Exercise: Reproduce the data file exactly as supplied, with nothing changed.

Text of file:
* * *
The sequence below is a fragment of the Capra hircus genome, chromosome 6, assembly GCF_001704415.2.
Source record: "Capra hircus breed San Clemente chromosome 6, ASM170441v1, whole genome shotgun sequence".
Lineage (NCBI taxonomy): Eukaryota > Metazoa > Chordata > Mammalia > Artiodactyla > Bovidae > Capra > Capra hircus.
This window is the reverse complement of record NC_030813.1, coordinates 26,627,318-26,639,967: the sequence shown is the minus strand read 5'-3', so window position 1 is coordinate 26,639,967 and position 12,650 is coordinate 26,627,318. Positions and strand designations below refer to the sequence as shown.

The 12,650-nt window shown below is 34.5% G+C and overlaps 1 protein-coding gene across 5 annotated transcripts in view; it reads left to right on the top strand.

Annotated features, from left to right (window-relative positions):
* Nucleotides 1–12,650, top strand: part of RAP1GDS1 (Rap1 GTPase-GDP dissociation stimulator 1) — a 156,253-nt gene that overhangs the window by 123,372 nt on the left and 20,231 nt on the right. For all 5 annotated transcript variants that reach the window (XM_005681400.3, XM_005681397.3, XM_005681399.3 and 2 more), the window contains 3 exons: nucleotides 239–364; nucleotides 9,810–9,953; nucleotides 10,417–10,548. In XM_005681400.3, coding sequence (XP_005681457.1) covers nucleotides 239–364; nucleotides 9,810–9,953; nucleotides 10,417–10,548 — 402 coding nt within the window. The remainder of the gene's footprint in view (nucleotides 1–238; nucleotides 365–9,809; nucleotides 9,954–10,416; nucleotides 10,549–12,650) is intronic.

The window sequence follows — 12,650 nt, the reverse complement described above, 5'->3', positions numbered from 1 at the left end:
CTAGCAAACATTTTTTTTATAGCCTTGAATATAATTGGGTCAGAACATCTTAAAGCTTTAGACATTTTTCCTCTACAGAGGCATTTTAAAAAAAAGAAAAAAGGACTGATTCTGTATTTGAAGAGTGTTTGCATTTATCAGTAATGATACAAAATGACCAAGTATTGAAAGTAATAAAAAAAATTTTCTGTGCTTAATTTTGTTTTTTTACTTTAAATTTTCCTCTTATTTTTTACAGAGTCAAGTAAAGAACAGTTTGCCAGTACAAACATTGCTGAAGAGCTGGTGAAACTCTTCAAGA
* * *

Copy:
The sequence below is a fragment of the Capra hircus genome, chromosome 6, assembly GCF_001704415.2.
Source record: "Capra hircus breed San Clemente chromosome 6, ASM170441v1, whole genome shotgun sequence".
Lineage (NCBI taxonomy): Eukaryota > Metazoa > Chordata > Mammalia > Artiodactyla > Bovidae > Capra > Capra hircus.
This window is the reverse complement of record NC_030813.1, coordinates 26,627,318-26,639,967: the sequence shown is the minus strand read 5'-3', so window position 1 is coordinate 26,639,967 and position 12,650 is coordinate 26,627,318. Positions and strand designations below refer to the sequence as shown.

The 12,650-nt window shown below is 34.5% G+C and overlaps 1 protein-coding gene across 5 annotated transcripts in view; it reads left to right on the top strand.

Annotated features, from left to right (window-relative positions):
* Nucleotides 1–12,650, top strand: part of RAP1GDS1 (Rap1 GTPase-GDP dissociation stimulator 1) — a 156,253-nt gene that overhangs the window by 123,372 nt on the left and 20,231 nt on the right. For all 5 annotated transcript variants that reach the window (XM_005681400.3, XM_005681397.3, XM_005681399.3 and 2 more), the window contains 3 exons: nucleotides 239–364; nucleotides 9,810–9,953; nucleotides 10,417–10,548. In XM_005681400.3, coding sequence (XP_005681457.1) covers nucleotides 239–364; nucleotides 9,810–9,953; nucleotides 10,417–10,548 — 402 coding nt within the window. The remainder of the gene's footprint in view (nucleotides 1–238; nucleotides 365–9,809; nucleotides 9,954–10,416; nucleotides 10,549–12,650) is intronic.

The window sequence follows — 12,650 nt, the reverse complement described above, 5'->3', positions numbered from 1 at the left end:
CTAGCAAACATTTTTTTTATAGCCTTGAATATAATTGGGTCAGAACATCTTAAAGCTTTAGACATTTTTCCTCTACAGAGGCATTTTAAAAAAAAGAAAAAAGGACTGATTCTGTATTTGAAGAGTGTTTGCATTTATCAGTAATGATACAAAATGACCAAGTATTGAAAGTAATAAAAAAAATTTTCTGTGCTTAATTTTGTTTTTTTACTTTAAATTTTCCTCTTATTTTTTACAGAGTCAAGTAAAGAACAGTTTGCCAGTACAAACATTGCTGAAGAGCTGGTGAAACTCTTCAAGA